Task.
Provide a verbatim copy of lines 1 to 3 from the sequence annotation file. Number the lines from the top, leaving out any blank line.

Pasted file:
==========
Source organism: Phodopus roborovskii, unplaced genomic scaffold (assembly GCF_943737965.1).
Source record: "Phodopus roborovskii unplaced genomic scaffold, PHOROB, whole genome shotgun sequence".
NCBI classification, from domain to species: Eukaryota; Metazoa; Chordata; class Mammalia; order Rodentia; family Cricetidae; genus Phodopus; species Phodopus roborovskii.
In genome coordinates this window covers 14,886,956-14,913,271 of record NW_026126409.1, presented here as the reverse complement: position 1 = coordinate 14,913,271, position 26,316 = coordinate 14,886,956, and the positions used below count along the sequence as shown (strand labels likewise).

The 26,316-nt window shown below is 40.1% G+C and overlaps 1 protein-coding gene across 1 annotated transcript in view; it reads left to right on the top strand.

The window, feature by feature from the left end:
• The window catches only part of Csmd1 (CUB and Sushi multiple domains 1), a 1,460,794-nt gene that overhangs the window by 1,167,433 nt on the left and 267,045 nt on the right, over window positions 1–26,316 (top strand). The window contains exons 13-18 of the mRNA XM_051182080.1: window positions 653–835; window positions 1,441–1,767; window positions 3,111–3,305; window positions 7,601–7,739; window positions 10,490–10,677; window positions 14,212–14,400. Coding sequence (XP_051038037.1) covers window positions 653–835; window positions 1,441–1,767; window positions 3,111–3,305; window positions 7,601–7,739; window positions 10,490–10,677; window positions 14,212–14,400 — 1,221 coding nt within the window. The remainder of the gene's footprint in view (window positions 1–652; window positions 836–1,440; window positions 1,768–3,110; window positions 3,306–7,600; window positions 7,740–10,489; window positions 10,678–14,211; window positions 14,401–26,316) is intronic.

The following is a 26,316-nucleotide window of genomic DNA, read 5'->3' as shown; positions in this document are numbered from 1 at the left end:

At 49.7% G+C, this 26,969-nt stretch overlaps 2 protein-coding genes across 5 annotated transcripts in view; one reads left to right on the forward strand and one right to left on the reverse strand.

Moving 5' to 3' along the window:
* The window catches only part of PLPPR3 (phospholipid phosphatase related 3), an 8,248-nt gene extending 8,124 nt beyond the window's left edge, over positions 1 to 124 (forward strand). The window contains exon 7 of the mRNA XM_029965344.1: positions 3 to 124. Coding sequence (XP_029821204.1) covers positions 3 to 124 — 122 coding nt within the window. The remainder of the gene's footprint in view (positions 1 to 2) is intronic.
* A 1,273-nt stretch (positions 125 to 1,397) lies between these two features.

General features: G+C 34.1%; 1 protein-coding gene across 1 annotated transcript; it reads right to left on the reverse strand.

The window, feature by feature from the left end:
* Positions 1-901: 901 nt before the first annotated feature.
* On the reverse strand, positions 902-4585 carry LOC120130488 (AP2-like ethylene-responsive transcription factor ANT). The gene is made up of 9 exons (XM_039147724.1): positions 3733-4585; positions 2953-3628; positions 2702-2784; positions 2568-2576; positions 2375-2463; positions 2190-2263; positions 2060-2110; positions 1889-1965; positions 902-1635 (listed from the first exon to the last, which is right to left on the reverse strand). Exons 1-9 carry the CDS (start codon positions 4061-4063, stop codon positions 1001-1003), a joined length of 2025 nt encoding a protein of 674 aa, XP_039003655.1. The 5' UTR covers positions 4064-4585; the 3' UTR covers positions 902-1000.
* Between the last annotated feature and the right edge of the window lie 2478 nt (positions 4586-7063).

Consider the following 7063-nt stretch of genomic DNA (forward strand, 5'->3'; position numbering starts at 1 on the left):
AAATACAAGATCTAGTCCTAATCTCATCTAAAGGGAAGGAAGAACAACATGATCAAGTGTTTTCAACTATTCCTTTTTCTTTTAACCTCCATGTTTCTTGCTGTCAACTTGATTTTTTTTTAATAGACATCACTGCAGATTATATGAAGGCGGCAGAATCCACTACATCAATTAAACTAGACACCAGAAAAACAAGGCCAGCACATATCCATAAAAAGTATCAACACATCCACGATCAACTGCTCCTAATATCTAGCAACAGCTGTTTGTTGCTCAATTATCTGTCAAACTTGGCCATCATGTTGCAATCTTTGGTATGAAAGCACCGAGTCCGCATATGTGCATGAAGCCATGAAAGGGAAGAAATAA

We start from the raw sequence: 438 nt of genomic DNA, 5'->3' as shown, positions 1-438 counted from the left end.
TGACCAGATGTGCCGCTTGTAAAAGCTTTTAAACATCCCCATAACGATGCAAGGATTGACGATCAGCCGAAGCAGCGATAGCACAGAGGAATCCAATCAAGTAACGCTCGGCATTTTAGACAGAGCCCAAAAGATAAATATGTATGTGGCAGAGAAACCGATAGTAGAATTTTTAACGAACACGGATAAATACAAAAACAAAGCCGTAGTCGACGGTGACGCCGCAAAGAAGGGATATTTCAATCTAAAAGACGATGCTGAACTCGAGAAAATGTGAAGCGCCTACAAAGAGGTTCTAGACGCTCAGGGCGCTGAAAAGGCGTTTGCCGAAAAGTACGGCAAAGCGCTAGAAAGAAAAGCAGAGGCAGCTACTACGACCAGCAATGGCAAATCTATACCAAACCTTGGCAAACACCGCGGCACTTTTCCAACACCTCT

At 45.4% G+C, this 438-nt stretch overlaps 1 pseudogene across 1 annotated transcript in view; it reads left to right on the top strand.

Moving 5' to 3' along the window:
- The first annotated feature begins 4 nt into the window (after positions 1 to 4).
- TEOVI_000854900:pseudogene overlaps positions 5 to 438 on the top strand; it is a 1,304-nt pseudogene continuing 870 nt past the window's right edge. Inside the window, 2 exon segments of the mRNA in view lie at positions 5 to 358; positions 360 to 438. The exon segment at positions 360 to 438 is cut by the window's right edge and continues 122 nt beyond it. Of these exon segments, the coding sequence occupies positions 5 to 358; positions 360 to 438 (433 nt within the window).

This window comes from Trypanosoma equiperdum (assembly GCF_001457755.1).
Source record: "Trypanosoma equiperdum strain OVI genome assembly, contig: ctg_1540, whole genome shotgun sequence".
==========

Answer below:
Source organism: Phodopus roborovskii, unplaced genomic scaffold (assembly GCF_943737965.1).
Source record: "Phodopus roborovskii unplaced genomic scaffold, PHOROB, whole genome shotgun sequence".
NCBI classification, from domain to species: Eukaryota; Metazoa; Chordata; class Mammalia; order Rodentia; family Cricetidae; genus Phodopus; species Phodopus roborovskii.